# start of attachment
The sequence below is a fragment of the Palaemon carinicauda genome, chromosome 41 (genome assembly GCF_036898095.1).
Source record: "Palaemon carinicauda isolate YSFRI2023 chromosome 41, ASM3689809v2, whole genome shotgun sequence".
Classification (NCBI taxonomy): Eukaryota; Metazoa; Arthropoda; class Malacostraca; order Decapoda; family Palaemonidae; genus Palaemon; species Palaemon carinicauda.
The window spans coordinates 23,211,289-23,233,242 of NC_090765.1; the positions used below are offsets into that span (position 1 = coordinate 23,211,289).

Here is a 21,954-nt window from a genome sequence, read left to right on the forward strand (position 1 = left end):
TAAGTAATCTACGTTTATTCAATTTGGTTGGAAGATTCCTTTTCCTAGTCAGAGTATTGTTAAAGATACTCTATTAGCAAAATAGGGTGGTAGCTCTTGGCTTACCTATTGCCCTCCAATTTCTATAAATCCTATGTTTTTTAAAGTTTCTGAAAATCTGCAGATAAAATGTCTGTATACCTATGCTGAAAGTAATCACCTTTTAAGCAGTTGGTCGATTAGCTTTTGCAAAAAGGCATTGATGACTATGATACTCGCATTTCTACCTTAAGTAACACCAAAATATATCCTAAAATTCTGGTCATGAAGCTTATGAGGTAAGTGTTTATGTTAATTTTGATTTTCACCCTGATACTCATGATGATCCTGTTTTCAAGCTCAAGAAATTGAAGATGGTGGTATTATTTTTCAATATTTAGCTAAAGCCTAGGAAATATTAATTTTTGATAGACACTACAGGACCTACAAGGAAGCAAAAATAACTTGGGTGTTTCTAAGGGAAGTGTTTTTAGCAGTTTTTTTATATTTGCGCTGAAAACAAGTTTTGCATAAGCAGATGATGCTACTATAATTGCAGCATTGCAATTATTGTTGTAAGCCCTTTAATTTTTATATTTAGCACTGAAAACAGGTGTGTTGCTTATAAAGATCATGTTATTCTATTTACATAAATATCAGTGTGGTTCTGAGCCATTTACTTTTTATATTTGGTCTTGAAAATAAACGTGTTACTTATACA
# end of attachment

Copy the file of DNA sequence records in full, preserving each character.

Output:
The sequence below is a fragment of the Palaemon carinicauda genome, chromosome 41 (genome assembly GCF_036898095.1).
Source record: "Palaemon carinicauda isolate YSFRI2023 chromosome 41, ASM3689809v2, whole genome shotgun sequence".
Classification (NCBI taxonomy): Eukaryota; Metazoa; Arthropoda; class Malacostraca; order Decapoda; family Palaemonidae; genus Palaemon; species Palaemon carinicauda.
The window spans coordinates 23,211,289-23,233,242 of NC_090765.1; the positions used below are offsets into that span (position 1 = coordinate 23,211,289).

Here is a 21,954-nt window from a genome sequence, read left to right on the forward strand (position 1 = left end):
TAAGTAATCTACGTTTATTCAATTTGGTTGGAAGATTCCTTTTCCTAGTCAGAGTATTGTTAAAGATACTCTATTAGCAAAATAGGGTGGTAGCTCTTGGCTTACCTATTGCCCTCCAATTTCTATAAATCCTATGTTTTTTAAAGTTTCTGAAAATCTGCAGATAAAATGTCTGTATACCTATGCTGAAAGTAATCACCTTTTAAGCAGTTGGTCGATTAGCTTTTGCAAAAAGGCATTGATGACTATGATACTCGCATTTCTACCTTAAGTAACACCAAAATATATCCTAAAATTCTGGTCATGAAGCTTATGAGGTAAGTGTTTATGTTAATTTTGATTTTCACCCTGATACTCATGATGATCCTGTTTTCAAGCTCAAGAAATTGAAGATGGTGGTATTATTTTTCAATATTTAGCTAAAGCCTAGGAAATATTAATTTTTGATAGACACTACAGGACCTACAAGGAAGCAAAAATAACTTGGGTGTTTCTAAGGGAAGTGTTTTTAGCAGTTTTTTTATATTTGCGCTGAAAACAAGTTTTGCATAAGCAGATGATGCTACTATAATTGCAGCATTGCAATTATTGTTGTAAGCCCTTTAATTTTTATATTTAGCACTGAAAACAGGTGTGTTGCTTATAAAGATCATGTTATTCTATTTACATAAATATCAGTGTGGTTCTGAGCCATTTACTTTTTATATTTGGTCTTGAAAATAAACGTGTTACTTATACA